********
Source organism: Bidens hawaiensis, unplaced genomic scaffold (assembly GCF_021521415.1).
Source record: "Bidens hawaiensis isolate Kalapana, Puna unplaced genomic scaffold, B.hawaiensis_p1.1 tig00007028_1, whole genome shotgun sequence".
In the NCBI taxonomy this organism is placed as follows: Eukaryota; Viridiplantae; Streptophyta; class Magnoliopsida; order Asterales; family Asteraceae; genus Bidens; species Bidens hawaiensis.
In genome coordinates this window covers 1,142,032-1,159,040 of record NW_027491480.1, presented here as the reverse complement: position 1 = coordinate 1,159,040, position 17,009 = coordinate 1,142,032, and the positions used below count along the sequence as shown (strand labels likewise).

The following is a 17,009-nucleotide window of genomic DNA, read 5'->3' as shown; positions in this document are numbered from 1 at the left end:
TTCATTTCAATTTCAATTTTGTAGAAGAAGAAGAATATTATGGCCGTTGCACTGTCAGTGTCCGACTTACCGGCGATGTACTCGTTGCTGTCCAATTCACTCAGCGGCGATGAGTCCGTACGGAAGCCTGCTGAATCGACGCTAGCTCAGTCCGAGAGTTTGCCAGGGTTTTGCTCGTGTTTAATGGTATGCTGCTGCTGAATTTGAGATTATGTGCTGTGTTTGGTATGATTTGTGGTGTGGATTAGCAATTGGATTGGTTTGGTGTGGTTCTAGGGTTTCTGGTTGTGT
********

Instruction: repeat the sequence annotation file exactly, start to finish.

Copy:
Source organism: Bidens hawaiensis, unplaced genomic scaffold (assembly GCF_021521415.1).
Source record: "Bidens hawaiensis isolate Kalapana, Puna unplaced genomic scaffold, B.hawaiensis_p1.1 tig00007028_1, whole genome shotgun sequence".
In the NCBI taxonomy this organism is placed as follows: Eukaryota; Viridiplantae; Streptophyta; class Magnoliopsida; order Asterales; family Asteraceae; genus Bidens; species Bidens hawaiensis.
In genome coordinates this window covers 1,142,032-1,159,040 of record NW_027491480.1, presented here as the reverse complement: position 1 = coordinate 1,159,040, position 17,009 = coordinate 1,142,032, and the positions used below count along the sequence as shown (strand labels likewise).

The following is a 17,009-nucleotide window of genomic DNA, read 5'->3' as shown; positions in this document are numbered from 1 at the left end:
TTCATTTCAATTTCAATTTTGTAGAAGAAGAAGAATATTATGGCCGTTGCACTGTCAGTGTCCGACTTACCGGCGATGTACTCGTTGCTGTCCAATTCACTCAGCGGCGATGAGTCCGTACGGAAGCCTGCTGAATCGACGCTAGCTCAGTCCGAGAGTTTGCCAGGGTTTTGCTCGTGTTTAATGGTATGCTGCTGCTGAATTTGAGATTATGTGCTGTGTTTGGTATGATTTGTGGTGTGGATTAGCAATTGGATTGGTTTGGTGTGGTTCTAGGGTTTCTGGTTGTGT